— The Philippine Islands, 1493-1898 • Various

... absolutely reeking of the human creature that uttered it—the word that Turguenieff's people are constantly uttering—is another. Moreover, in the dearth of commanding traits and stirring events, there is a continual temptation to magnify those which are petty and insignificant. Instead of a telescope to sweep the heavens, we are furnished with a microscope to detect infusoria. We want a description of a mountain; and, instead of receiving an outline, naked and severe, perhaps, ...
— Confessions and Criticisms • Julian Hawthorne

... country, and quick promotion for those who came out of the struggle with their lives. Instead, we have an expedition against some brigands' fastness, which is deserted when we arrive, or a troop to quell a petty riot which has fizzled out when we get there, and that ...
— Princess Maritza • Percy Brebner

... suggestion of the Duke of Shoreditch, to take the offender to the Curfew Tower. Accordingly they crossed the lower ward, and passing beneath an archway near the semicircular range of habitations allotted to the petty canons, traversed the space before the west end of Saint George's Chapel, and descending a short flight of stone steps at the left, and threading a narrow passage, presently arrived at the arched entrance in the Curfew, whose hoary walls shone ...
— Windsor Castle • William Harrison Ainsworth

... already made passing mention of Baynard's Castle, the grim fortress near Blackfriars Bridge, immediately below St. Paul's, where for several centuries after the Conquest, Norman barons held their state, and behind its stone ramparts maintained their petty sovereignty. ...
— Old and New London - Volume I • Walter Thornbury

... were willing to work without preying on others. And the Inspector gives parting salute to the deported individuals by saying, "Many of them could well be spared in any community, for the rush had brought in toughs, gamblers, lewd women and criminals of almost every type, from the petty thief to the murderer." ...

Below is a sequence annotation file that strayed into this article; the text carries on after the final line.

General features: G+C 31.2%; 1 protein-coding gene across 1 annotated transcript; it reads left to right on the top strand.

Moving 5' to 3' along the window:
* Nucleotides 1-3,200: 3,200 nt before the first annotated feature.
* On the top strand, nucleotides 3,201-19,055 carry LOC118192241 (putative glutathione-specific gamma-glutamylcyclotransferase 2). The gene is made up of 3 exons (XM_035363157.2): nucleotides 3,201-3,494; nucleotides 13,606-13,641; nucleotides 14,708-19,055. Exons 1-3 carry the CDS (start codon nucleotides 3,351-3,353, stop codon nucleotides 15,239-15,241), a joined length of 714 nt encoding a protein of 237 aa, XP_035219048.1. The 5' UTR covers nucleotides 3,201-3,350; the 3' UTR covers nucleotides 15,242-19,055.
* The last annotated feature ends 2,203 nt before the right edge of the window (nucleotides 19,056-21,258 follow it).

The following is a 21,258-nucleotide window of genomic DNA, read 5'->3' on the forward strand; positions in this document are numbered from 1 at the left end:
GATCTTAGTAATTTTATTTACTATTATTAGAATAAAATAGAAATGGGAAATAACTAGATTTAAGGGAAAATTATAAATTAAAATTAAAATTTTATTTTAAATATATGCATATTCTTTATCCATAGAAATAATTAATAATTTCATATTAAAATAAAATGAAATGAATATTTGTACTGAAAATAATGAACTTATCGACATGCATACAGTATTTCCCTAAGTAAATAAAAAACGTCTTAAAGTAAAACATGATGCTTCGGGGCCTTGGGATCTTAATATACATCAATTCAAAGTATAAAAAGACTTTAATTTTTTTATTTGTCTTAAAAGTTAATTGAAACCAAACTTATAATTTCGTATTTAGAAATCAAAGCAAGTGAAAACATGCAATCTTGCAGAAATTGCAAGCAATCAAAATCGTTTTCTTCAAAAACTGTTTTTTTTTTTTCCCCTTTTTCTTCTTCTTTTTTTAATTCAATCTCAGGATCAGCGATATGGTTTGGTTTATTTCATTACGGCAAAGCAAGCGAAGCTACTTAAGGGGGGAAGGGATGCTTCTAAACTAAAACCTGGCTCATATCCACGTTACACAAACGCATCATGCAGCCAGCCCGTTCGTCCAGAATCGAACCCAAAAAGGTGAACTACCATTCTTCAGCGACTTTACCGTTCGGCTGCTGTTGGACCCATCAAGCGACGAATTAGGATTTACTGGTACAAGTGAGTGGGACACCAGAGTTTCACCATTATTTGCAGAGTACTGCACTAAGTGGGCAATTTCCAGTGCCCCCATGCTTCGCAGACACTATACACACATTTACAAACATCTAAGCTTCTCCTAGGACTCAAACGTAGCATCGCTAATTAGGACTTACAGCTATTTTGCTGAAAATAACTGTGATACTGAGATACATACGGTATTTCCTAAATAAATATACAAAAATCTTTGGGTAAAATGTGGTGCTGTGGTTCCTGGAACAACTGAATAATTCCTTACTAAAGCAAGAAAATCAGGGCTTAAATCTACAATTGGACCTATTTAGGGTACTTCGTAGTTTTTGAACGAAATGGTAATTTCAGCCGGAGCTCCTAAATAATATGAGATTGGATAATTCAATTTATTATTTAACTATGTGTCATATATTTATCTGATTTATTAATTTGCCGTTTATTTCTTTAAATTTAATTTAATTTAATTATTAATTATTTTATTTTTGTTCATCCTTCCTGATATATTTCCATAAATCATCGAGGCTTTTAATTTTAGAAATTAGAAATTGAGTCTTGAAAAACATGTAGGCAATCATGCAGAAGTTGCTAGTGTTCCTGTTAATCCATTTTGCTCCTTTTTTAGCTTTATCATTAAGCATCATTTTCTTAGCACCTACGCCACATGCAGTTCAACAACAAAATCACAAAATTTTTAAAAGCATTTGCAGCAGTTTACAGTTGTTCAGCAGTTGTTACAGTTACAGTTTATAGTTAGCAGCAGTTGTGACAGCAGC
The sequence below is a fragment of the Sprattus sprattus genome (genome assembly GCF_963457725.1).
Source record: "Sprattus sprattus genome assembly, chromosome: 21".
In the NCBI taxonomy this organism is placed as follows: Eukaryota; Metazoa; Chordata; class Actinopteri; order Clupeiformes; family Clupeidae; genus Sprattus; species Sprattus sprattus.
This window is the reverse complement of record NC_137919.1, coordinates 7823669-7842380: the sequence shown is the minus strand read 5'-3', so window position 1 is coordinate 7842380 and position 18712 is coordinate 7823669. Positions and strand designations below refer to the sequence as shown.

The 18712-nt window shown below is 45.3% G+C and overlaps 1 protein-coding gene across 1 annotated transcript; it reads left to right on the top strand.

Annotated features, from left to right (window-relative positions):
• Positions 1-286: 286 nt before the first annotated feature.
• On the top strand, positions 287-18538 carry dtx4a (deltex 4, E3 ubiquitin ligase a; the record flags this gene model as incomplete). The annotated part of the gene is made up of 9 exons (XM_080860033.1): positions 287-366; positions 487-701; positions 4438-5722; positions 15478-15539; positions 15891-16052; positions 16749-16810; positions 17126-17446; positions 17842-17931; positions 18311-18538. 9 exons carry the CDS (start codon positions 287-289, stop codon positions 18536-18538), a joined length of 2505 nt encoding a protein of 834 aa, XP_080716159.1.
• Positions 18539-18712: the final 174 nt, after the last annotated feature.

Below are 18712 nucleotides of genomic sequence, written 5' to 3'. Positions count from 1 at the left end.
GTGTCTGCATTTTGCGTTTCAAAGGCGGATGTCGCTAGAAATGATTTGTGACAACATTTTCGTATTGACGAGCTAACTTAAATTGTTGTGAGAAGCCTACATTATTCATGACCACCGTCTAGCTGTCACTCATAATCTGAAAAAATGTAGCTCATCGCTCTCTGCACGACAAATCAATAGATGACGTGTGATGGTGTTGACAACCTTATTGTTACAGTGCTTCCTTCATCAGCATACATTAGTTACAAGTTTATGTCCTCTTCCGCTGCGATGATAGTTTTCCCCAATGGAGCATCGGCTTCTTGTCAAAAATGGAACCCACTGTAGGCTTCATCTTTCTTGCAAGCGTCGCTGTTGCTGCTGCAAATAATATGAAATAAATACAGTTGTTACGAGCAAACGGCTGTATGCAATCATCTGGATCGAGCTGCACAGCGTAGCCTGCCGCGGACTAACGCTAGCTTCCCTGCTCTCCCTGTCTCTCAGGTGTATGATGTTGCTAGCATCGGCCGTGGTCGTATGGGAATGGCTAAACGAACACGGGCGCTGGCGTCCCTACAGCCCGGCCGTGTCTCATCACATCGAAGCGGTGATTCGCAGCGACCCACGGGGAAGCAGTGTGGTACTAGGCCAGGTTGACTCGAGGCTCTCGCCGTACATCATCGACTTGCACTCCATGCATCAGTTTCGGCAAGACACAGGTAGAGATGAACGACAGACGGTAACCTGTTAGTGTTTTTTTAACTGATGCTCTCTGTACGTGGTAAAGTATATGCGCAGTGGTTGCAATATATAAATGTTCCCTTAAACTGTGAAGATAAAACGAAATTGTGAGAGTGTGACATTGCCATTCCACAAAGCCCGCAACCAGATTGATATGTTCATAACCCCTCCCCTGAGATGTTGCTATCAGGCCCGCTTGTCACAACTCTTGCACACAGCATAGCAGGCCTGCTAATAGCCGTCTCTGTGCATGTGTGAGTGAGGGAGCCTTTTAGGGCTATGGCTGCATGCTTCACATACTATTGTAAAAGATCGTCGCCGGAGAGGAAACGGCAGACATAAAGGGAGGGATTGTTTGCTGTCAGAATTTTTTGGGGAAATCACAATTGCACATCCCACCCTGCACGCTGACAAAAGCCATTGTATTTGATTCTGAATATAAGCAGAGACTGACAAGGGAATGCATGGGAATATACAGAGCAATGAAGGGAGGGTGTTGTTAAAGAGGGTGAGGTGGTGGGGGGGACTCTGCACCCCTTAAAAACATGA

— Policing the Plains - Being the Real-Life Record of the Famous North-West Mounted Police • R.G. MacBeth

... party of good bohemians. The French do not bring their misery with them to the table. To dine is to enjoy oneself to the utmost; in fact the French people cover their disappointment, sadness, annoyances, great or petty troubles, under a masque of "blague," and have such an innate dislike of sympathy or ridicule that they avoid it by turning ...
— The Real Latin Quarter • F. Berkeley Smith

... perception of the brain-defect so general in women when they are taught few of life's graces and none of its serious concerns,—their paltry prepossessions, their vulgar sequaciousness, their invincible ignorance, their absorption in a petty self. And especially is this phase of thought to be expected in a boy whose heart blindly nourishes the seeds of poetical passion. It was Godwin's sincere belief that he held girls, as girls, in abhorrence. This meant that he dreaded their personal criticism, and that the ...
— Born in Exile • George Gissing

... Child in the Orchard The Source The Mountain Chapel First known when lost The Word These things that Poets said Home Aspens An Old Song There was a Time Ambition No one cares less than I Roads This is no case of petty Right or Wrong The Chalk-Pit Health Beauty Snow The New Year The Brook The Other House and Man The Gypsy Man and Dog A Private Out ...
— Last Poems • Edward Thomas

... hungry days, the vague oppressive dread of this law which is always acting the spy on them, always dogging their steps, always emptying their pockets. The poor can understand criminal law, and its justice and its necessity easily enough, and respect its severities; but they cannot understand the petty tyrannies of civil law; and it wears their lives out, and breaks their spirits. When it does not break their spirits it curdles their blood and they become socialists, nihilists, internationalists, anything that ...
— Wisdom, Wit, and Pathos of Ouida - Selected from the Works of Ouida • Ouida

... and amusement. Seymour Hicks was not ill-favoured, and was always well dressed, and he was very civil, but what he really owed his social advancement to was his indomitable will. That quality governs all things, and though the will of Seymour Hicks was directed to what many may deem a petty or a contracted purpose, life is always interesting when you have a purpose and live in its fulfilment. It appeared from what he told Endymion that matters at the office had altered a good deal since he left it. The retirement of St. Barbe ...